Monthly Archives: May 2014

Link roundup: Towns and trousers

I am really all about the experimental archaeology aspect of the SCA, so it’s occurred to me that I need to follow happenings in the world of scholarly archaeology in a more organized way than “whatever interesting thing someone posted on Facebook this week, and also occasionally flipping through Smithsonian Magazine on my lunch break.”

So I spent some time this morning finding and adding some news services and journals to my RSS feed, and I’m going to start a little ephemera regular feature. I’m not sure yet what the posting frequency will be – maybe every other week or monthly to start. Partly this is for my benefit, to keep track of articles I want to look more deeply into or refer back to, but I also hope it will become a useful resource for others over time. Mostly news, mostly Baltic and Spanish, with a smattering of newly released research, other people’s blog posts, and more general-interest stuff.

First pants worn by horse riders 3,000 years ago – neat article with one (one! *weeps*) really lovely photograph. And the source research is behind a paywall, of course. Early for our purposes but useful for garment evolution theory.

Nieszawa – a medieval town reconstructed by non-invasive survey – I got a little weepy. Just a beautiful article and a beautiful video (captions in Polish). Watch it, watch it. This technology will change everything.

The routes of slave trade in Eastern Europe in the medieval and pre-modern period – I know very little about the slave trade in period, but it’s something I’d like to look further into.

 E-Journal of Portuguese Studies – Ten years of back issues, at least one or two good SCA-period-relevant articles in each issue, all free and .pdf. I found it doing research for a class, printed out a mass of articles for future reading, and have gone back several times.


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Memorial Day Weekend. When SCA members everywhere that the Knowne World intersects with the United States drag their camping gear out from under stairs, in garages, and out of closets and gear up for the first big camping event of the summer season. The birthday of one of our good friends fell on Saturday of the holiday weekend. Was there ever any possibility that there WOULDN’T be a great camp party? There was not.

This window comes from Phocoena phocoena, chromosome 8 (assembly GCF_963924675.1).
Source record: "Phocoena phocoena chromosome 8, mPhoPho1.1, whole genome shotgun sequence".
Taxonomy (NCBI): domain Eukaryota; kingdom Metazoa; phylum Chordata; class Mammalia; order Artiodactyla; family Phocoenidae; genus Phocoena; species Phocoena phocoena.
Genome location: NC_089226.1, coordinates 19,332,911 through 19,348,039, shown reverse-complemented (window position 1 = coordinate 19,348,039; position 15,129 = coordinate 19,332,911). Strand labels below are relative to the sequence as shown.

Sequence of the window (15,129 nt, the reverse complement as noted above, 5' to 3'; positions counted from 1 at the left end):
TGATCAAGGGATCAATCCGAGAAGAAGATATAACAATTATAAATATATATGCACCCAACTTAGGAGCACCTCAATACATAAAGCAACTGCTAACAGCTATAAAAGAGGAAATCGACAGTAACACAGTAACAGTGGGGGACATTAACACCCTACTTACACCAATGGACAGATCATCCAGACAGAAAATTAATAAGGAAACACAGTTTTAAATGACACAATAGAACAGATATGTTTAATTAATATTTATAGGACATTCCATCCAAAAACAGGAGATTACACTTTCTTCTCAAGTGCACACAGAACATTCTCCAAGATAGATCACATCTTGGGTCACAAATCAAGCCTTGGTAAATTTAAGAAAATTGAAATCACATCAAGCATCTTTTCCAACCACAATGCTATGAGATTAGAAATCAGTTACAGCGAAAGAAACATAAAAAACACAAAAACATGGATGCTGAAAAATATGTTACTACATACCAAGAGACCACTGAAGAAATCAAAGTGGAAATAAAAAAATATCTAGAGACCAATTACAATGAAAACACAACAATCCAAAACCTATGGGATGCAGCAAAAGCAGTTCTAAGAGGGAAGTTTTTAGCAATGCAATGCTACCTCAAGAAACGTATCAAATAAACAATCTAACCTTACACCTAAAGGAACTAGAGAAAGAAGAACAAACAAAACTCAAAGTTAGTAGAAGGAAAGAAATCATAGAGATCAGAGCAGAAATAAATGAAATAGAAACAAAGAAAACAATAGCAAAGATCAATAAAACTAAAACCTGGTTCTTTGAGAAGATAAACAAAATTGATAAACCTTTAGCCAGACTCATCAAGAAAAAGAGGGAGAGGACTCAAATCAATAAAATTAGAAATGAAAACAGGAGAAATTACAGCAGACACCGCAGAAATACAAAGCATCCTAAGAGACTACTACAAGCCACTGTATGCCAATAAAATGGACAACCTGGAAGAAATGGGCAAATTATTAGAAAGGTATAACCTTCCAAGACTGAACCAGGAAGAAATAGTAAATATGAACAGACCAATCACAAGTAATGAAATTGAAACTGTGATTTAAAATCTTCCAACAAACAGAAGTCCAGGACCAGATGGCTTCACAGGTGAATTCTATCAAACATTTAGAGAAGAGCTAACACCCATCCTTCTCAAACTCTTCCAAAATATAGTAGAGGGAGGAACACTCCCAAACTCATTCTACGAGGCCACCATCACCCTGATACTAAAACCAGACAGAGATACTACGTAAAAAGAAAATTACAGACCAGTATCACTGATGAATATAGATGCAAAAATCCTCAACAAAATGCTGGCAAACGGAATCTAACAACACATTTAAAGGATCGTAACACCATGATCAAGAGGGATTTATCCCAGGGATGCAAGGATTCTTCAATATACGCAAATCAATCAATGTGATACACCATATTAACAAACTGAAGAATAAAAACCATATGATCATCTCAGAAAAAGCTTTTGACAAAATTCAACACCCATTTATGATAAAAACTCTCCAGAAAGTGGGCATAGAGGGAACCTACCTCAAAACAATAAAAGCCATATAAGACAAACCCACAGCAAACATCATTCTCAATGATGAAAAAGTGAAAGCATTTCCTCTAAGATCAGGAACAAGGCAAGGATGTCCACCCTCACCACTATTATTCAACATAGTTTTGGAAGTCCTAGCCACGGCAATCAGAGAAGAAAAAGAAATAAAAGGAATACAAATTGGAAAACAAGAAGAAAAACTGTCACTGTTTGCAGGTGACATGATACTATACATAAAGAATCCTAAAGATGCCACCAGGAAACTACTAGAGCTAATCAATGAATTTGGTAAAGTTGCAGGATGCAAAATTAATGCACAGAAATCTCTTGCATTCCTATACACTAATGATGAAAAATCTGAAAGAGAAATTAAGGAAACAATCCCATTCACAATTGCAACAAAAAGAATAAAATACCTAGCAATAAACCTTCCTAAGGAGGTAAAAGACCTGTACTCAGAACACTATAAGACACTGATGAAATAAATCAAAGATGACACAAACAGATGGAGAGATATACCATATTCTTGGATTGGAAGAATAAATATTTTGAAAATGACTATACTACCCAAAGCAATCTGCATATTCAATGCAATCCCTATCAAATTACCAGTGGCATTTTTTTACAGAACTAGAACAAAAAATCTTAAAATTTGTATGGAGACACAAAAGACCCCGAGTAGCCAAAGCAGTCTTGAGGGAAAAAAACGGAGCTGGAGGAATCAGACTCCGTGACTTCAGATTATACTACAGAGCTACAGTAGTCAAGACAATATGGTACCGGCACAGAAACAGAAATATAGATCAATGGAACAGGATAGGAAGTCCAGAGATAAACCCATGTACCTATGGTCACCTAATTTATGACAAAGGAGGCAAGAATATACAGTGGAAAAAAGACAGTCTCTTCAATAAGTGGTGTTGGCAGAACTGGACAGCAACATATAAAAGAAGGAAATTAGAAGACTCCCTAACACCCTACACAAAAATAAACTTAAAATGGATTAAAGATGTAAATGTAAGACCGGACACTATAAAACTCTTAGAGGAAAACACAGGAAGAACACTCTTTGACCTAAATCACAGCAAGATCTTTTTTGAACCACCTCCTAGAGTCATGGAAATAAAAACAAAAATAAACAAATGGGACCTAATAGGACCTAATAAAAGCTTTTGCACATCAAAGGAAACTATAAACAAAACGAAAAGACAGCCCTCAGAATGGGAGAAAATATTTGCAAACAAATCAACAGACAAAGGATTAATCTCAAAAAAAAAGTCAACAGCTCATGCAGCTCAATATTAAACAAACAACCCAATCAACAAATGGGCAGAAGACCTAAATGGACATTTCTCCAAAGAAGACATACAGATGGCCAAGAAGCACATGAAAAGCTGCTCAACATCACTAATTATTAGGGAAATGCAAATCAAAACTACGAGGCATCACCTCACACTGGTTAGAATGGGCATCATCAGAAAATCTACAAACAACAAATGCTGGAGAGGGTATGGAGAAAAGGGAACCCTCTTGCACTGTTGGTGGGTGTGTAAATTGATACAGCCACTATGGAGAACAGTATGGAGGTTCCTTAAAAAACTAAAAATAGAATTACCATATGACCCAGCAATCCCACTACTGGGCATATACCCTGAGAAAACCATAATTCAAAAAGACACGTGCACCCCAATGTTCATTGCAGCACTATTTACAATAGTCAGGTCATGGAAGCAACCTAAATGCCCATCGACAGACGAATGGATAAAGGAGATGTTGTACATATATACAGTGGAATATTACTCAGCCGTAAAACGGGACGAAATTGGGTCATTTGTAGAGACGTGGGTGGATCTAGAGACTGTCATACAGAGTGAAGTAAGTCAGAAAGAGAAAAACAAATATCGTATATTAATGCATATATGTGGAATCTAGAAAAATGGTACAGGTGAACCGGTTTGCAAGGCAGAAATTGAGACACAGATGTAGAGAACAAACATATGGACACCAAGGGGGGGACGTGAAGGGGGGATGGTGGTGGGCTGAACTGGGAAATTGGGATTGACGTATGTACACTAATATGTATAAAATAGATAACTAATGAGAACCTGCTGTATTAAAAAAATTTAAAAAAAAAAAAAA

The core group was full of some of my favorite people. Birthday Guy, his knight, both of their wives. One of the Grand Old Men Dukes, who played an important role in the early days of the SCA before the Outlands was even a kingdom principality; two of his many squires, one of whom is now a knight as well. Other people drifted in and out over the course of the evening. I spent most of it on one side of the circle, in a cluster of four or five women, conversing off-and-on amongst ourselves but mostly listening to the stories told by this group of fascinating, hilarious, and very smart guys.

I also got to spend a good chunk of the weekend with one of my best friends; his wife, who I don’t know quite as well but also consider a dear friend; and her boyfriend, who I had only met a couple of times before and only briefly, and was delighted to spend some time getting to know. These people are among the best-functioning examples of out poly in the kingdom, and I’m admiring, observing, and learning from them as I work on my own ideas of how sexual orientation and relationship structure intersect with the game.

I talk a lot about the SCA and feminism – how much of women’s history is embodied history, about experimental archaeology as a practice of telling women’s stories, how women’s culture in the kitchen, in the sewing circle, in the encampment, in the hafla is as literal and pure a re-enactment as anything the SCA does, enacting again, both an echo of something historical and a thing that is new and real in its own right. But, although I’d known it, more or less, that weekend snapped into focus something that I’d never thought much about or articulated before: how extremely well the SCA does at offering models for healthy, emotionally honest, deeply loyal and loving male friendship.

The first thing that hit me when I rejoined the world was the news of the UCSB shootings. I’ve been turning over in my head for days, how badly our society equips men for fear and vulnerability, especially interpersonal, emotional vulnerability. How to relate to women. How to relate to other men. How to relate to change, to uncertainty, to success, to failure. Many men figure it out on their own, but too many never do. These guys, so isolated, so full of rage and confusion and so burdened with a frustrated sense of entitlement, so lost; only a few of them will ever pull a trigger, but for every one that does, there are a hundred that are walking around in their own seething internal hell. I know them, we all do, but they are so unlike the men in my circle of friends. Men who have love, respect, and admiration for both men and women in their lives, and who know how to express it. Men who, in their oaths of fealty and their brotherhoods and their orders, have articulated contexts of expression for those feelings that are not only socially acceptable, but expected. Men who learn skills for navigating those feelings in a community where those skills are taught, modeled, and rewarded.